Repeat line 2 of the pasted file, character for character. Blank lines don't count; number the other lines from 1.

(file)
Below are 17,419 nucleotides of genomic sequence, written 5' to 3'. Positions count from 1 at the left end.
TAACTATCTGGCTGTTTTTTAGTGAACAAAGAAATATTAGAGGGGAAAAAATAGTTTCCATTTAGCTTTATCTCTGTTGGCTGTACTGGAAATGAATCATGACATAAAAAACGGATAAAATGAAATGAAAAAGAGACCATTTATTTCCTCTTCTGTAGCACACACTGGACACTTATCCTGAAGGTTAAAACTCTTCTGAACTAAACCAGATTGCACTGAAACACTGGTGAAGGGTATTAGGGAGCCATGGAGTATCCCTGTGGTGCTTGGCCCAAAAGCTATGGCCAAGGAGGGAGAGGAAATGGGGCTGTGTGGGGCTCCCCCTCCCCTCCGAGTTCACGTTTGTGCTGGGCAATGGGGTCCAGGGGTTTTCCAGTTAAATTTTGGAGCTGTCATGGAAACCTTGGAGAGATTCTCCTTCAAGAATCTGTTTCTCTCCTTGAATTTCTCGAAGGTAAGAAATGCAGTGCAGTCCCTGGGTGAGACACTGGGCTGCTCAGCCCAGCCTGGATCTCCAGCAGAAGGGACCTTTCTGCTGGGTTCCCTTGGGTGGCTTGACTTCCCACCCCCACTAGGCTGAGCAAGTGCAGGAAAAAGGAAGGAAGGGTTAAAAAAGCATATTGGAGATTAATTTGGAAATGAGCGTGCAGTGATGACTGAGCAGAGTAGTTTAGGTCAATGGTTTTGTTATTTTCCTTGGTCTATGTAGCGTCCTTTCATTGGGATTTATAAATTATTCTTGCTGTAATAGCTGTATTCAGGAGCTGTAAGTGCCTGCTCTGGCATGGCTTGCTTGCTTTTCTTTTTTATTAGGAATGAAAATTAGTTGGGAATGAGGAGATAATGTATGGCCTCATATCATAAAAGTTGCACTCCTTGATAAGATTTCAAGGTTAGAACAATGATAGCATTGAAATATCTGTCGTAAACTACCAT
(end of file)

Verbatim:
TAACTATCTGGCTGTTTTTTAGTGAACAAAGAAATATTAGAGGGGAAAAAATAGTTTCCATTTAGCTTTATCTCTGTTGGCTGTACTGGAAATGAATCATGACATAAAAAACGGATAAAATGAAATGAAAAAGAGACCATTTATTTCCTCTTCTGTAGCACACACTGGACACTTATCCTGAAGGTTAAAACTCTTCTGAACTAAACCAGATTGCACTGAAACACTGGTGAAGGGTATTAGGGAGCCATGGAGTATCCCTGTGGTGCTTGGCCCAAAAGCTATGGCCAAGGAGGGAGAGGAAATGGGGCTGTGTGGGGCTCCCCCTCCCCTCCGAGTTCACGTTTGTGCTGGGCAATGGGGTCCAGGGGTTTTCCAGTTAAATTTTGGAGCTGTCATGGAAACCTTGGAGAGATTCTCCTTCAAGAATCTGTTTCTCTCCTTGAATTTCTCGAAGGTAAGAAATGCAGTGCAGTCCCTGGGTGAGACACTGGGCTGCTCAGCCCAGCCTGGATCTCCAGCAGAAGGGACCTTTCTGCTGGGTTCCCTTGGGTGGCTTGACTTCCCACCCCCACTAGGCTGAGCAAGTGCAGGAAAAAGGAAGGAAGGGTTAAAAAAGCATATTGGAGATTAATTTGGAAATGAGCGTGCAGTGATGACTGAGCAGAGTAGTTTAGGTCAATGGTTTTGTTATTTTCCTTGGTCTATGTAGCGTCCTTTCATTGGGATTTATAAATTATTCTTGCTGTAATAGCTGTATTCAGGAGCTGTAAGTGCCTGCTCTGGCATGGCTTGCTTGCTTTTCTTTTTTATTAGGAATGAAAATTAGTTGGGAATGAGGAGATAATGTATGGCCTCATATCATAAAAGTTGCACTCCTTGATAAGATTTCAAGGTTAGAACAATGATAGCATTGAAATATCTGTCGTAAACTACCAT